I guess we’d say boating is lots different this summer from our previous adventures. There’s the obvious, having more space and cruising at a slower pace, but we’re also cruising with a group of four to five other PDQs. We’ve always kind of done our own thing and not really traveled more than a few days with other boaters…so that’s been a little bit different, good, but different.
We’re now in Portsmouth Virginia, tied up at the free dock with the other PDQs.
After we left Myrtle Beach on Monday morning we traveled to Wrightsville Beach NC. It’s always a zoo around there with boat traffic, which is one of the reasons we wanted to not travel on Sunday. There was less traffic on Monday, but it was still busy. The waterway was beautiful. The Cape Fear River was the best we’ve ever seen it. It was totally flat, calm, an absolutely beautiful smooth ride. We’ve been through this part of the ICW several times, but this time we saw it from a different perspective. Being up in the fly bridge, you see further up on land; you see longer distances ahead and you really get to enjoy the dolphins, water birds, and just the marine life in general. We even saw a deer coming out of the water and running ashore.
It was cooler during the first part of the week so we’ve driven from inside several times, not because it was raining, but just because it was ‘cold’. It’s been great having the option to drive from inside or up on the bridge.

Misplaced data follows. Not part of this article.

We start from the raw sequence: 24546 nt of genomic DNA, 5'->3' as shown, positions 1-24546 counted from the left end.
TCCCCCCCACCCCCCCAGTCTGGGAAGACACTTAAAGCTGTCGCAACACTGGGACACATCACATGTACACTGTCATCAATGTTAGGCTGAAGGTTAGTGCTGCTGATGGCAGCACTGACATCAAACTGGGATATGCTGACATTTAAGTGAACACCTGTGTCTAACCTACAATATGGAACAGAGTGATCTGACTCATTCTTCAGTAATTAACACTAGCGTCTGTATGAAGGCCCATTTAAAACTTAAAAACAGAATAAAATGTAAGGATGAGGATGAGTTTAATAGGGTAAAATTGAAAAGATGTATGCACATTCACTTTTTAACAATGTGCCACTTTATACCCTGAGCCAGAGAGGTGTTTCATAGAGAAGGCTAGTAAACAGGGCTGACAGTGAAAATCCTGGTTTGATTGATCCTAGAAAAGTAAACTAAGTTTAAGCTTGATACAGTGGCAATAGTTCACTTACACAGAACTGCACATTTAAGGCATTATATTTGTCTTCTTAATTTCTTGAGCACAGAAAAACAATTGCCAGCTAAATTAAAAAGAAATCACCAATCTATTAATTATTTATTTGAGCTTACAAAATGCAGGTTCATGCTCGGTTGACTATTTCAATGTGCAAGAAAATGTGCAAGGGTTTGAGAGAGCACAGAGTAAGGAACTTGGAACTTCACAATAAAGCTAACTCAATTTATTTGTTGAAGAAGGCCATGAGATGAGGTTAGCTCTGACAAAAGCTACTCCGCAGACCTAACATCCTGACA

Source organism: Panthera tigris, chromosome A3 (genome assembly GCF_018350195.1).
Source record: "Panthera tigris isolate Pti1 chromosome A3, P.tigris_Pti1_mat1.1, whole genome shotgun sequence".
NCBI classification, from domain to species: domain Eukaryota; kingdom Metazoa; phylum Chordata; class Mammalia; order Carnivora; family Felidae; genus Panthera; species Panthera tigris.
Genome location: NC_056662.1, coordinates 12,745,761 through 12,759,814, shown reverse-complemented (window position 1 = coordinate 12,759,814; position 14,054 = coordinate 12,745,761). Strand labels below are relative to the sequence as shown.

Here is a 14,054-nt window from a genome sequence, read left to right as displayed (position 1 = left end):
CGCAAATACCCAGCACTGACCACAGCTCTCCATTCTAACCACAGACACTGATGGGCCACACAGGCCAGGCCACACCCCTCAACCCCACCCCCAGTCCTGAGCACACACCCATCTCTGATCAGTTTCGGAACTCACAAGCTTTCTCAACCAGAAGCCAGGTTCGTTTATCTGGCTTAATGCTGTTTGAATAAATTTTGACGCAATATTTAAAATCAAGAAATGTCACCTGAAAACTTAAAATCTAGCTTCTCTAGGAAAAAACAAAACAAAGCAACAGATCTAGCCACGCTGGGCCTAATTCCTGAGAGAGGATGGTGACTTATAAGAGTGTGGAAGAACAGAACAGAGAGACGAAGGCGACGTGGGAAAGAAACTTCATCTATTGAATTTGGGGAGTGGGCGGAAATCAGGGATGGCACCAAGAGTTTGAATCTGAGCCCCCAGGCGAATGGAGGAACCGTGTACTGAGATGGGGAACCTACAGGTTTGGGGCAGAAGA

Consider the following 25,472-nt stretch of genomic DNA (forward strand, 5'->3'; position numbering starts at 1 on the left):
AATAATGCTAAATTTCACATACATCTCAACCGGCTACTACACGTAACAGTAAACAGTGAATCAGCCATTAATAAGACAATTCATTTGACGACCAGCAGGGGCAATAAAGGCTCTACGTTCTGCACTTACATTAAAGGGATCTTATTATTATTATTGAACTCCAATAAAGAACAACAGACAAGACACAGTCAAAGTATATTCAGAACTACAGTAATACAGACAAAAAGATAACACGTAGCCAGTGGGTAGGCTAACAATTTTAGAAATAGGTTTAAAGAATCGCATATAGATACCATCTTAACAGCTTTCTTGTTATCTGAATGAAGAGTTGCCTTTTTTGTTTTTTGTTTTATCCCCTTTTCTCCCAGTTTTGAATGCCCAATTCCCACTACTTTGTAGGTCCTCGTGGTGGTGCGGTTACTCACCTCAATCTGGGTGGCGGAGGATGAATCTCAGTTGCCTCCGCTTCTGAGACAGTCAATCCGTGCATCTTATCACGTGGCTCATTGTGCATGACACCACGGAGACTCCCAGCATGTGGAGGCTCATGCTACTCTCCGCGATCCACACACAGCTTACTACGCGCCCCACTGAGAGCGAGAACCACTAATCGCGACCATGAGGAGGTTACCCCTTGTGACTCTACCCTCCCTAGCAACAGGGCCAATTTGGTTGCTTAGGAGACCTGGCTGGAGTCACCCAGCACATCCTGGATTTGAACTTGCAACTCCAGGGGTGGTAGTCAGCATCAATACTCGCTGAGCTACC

Two of the PDQs (“Heron” and “Improv”) caught up with us on Monday and joined us at the Dockside Marina in Wrightsville Beach.
The owners of “Heron” are from Stuart FL. They are the ones that have a home in Block Island RI, the leaders of the group, who instigated the trip north and offered up for everyone to tag along with them toward their summer home. Dick and Carol were the dealers for the PDQs when they were first built and have sold or resold most of the 114 that were built. Now they own one and their daughter has taken over the brokerage business. “Improv” is owned by a couple from San Francisco. A third PDQ, “Tiger”, came from the Bahamas to join the excursion north. “Tiger” is owned by Canadians. They anchored across the water and dingy’ed over on Monday evening for docktails and dinner.
Wrightsville Beach is great stop. There’s a Harris Teeter, West Marine and lots of shopping opportunities. We got the bikes off the boat and biked across the bridge and around town on Monday. But, first thing Tuesday morning (6:20 a.m.), we were underway. Our plans were to stop at one of favorite spots, Swansboro and go in to Yana Mama’s for a late breakfast/early lunch. We had two bridges we had to get opened which only opened on the hour. We timed our departure so we didn’t have to wait too long. But as it would be, our plans had to change. We were about an hour away from Wrightsville Beach and our GPS chart plotter started running out of map detail. We pretty quickly determined that the problem was that the GPS didn’t have the correct map chip. We had several electronic chips on board that the previous owners had given us, but we didn’t find one for the northern US. The couple that we purchased the boat from took delivery of it in Canada and then left Canada and went down Lake Michigan and did the river system to Mobile and then back home to Ft. Myers. They finished the loop in her, so this was the first time she’s been in these waters of the ICW.